Racism Just Never Quite Goes Away – The Accommodation by Jim Schutze

Tomorrow, I will present my synopsis of The Accommodation: The Politics of Race in an American City by Jim Schutze.  If you live in Dallas, you might know Mr. Schutze and his work.  He is the “angry old white guy with a shotgun.”  Here are his pictures that he includes in his column on the Dallas Observer blog, Unfair Park.

The Accommodation is a – how do I say this? – “must read.”  But it will cost you.  The least expensive used copy this morning on Amazon is $69.00.  You can buy a new copy for the bargain price of $581.30.  So, yes, it is out of print, and yes, not all that many are clamoring to read it.  That is a mistake.  They should clamor to read it.  It ought to be reprinted, reissued.  (Jim, put it out in a Kindle version).

I speak twice a month at the CitySquare sponsored Urban Engagement Book Club, and these books deal with issues of social justice, race, poverty.  Mr. Schutze will attend tomorrow, along with Reverend Peter Johnson – they will lead a discussion after my synopsis.  Mr. Schutze, the reporter, and Rev. Johnson, the long-time activist.  In a city that never quite made its full peace with its racial issues, their voices still need to be heard clearly.

Though the book takes us from the years just after the Civil war, and includes enough detail about the bigger national picture of the struggle for basic human rights for people of color to put the Dallas story into a broader context, its full treatment of what went on in Dallas is just utterly enlightening.

The violence never fully erupted in Dallas, like other cities, though there was still “plenty.”  From the book:

The first explosion came in early February, 1950, at night, at the home of Horace Bonner, who had bought a house just a few blocks outside a black neighborhood near Exline Park.  Bonner, 57, who worked for a printing company, was asleep inside.  Also in the house were his wife and mother-in-law…”

And the premise of the book is that the business community (the only community that ever seemed to matter in Dallas) found ways to get the black leaders to accept “the accommodation.”  The book is a tour-de-force on the ideas of “gradualism” and “tokenism.”  (The words “accommodation” and “tokenism” are throughout the book; though I do not  remember the word “gradualism” in the book, it is the concept that runs throughout the narrative).

It really does boil down to this:  white people just had an enormously difficult time accepting the premise that black people were actually full human beings.  The white folks did not want black people drinking from their water fountains, using the same toilets, going to the same churches, living next door,… and they sure as heck did not want a black boy dating their white daughters.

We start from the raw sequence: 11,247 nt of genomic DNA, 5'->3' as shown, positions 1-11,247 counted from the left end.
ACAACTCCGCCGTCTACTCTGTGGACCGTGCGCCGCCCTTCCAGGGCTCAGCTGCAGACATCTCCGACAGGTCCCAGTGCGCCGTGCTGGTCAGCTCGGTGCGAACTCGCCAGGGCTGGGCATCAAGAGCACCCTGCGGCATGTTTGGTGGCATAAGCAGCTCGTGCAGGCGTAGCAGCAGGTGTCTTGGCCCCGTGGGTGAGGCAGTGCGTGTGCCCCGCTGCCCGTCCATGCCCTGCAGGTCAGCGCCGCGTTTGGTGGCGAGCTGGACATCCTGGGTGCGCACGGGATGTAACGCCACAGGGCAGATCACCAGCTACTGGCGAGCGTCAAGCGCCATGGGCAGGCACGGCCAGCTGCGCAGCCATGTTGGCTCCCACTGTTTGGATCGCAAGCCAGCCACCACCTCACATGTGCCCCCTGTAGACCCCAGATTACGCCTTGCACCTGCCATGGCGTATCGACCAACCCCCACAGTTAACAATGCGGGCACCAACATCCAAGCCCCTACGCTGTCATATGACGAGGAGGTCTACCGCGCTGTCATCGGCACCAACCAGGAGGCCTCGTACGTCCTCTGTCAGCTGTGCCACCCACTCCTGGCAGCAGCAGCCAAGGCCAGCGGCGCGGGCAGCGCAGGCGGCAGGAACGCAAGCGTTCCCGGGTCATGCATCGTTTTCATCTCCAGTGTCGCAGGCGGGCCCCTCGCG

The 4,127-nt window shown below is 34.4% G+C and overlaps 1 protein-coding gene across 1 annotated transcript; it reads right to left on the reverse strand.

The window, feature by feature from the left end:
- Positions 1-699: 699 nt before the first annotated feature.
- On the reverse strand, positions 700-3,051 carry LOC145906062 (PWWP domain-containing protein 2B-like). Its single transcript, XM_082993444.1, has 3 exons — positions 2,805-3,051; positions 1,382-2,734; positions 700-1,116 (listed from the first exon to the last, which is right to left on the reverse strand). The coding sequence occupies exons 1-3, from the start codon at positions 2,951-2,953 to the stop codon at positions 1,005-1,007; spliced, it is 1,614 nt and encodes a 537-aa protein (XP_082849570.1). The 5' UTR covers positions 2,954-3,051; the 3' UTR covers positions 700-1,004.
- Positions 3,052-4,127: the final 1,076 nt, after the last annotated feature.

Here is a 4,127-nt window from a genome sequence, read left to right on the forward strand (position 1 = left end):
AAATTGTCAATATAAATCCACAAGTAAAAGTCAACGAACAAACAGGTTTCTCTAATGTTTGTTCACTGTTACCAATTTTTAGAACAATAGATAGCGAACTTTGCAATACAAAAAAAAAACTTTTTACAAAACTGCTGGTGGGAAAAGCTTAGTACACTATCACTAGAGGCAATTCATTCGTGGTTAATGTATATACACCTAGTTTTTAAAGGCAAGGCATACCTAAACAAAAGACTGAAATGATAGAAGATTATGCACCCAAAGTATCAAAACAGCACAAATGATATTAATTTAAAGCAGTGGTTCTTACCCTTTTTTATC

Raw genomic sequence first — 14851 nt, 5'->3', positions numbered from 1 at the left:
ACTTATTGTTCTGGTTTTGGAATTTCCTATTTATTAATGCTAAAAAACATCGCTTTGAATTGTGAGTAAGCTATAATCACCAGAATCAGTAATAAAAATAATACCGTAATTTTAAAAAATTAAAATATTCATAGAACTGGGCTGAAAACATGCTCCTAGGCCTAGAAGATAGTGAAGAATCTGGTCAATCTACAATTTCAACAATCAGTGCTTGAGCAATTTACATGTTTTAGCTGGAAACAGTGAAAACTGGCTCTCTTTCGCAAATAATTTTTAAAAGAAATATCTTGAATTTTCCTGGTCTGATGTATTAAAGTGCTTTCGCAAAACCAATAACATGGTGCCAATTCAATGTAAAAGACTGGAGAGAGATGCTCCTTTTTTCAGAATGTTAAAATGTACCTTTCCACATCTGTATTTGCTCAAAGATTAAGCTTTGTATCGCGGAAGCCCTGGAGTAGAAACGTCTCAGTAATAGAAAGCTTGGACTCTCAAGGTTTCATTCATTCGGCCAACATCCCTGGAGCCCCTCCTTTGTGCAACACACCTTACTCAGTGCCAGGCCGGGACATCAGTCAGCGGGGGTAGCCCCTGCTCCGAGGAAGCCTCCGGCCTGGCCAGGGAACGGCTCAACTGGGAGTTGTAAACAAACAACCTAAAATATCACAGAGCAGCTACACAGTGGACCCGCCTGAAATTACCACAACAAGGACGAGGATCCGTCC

And so, the black people were kept out.  Even after they had to “officially” let them in, the white folks still kept them out, in a multitude of ways.  The white leaders would give a little, and then take it back – time and time again.  Again, from the book, as desegregation steps were taken, earning the specific praise of President John F. Kennedy:

Superintendent W. T. White withdrew a promise that more black students would be allowed to transfer to white schools later in the term, making it plain on the very first day that what had been accomplished was tokenism and that the school district would countenance nothing more, no matter what promises had been made to avoid a riot.

Bombings; crosses burned on lawns; beatings; an unending stream of humiliations.  Such went on for years/decades…

There are cowards, and villains, in the book.  Quite a few white pastors do not come off looking very enlightened, or courageous.  And there are heroes in the book.   A couple of civic leaders; a few black pastors; Stanley Marcus.  (If I had more money, I would go shop at Neiman Marcus just out of my new found appreciation for what Mr. Marcus did).

But, here’s the thing.  The book came out in 1987.  And I live in 2012.  I see the lingering effects of racism, and the lingering effects of the decisions made in Dallas so long ago, so very often.

I think we all owe it to the people we live with to know this history.  It might help us be a little more serious about what to do next…


A personal note:  I do not know enough about our Dallas area history.  This book has helped me immensely.  If you live in Dallas, track this book down.  Surely it is in the library near you.  And, add to your reading list the terrific memoir by the Pulitzer Prize winning author Lawrence Wright:  In the New World: Growing Up with America, 1960-1984. It is about the Dallas he grew up in, and it is a wonderful read!  (apparently also out of print, but available on kindle).


If you are in the Dallas area, come join us for this session.  Noon, tomorrow, October 18, 2012, at the First United Methodist Church, 1928 Ross Avenue, Dallas, 76201.  Right downtown, in the arts district.  (The church graciously lets CitySquare hold these sessions here the third Thursday of every month).


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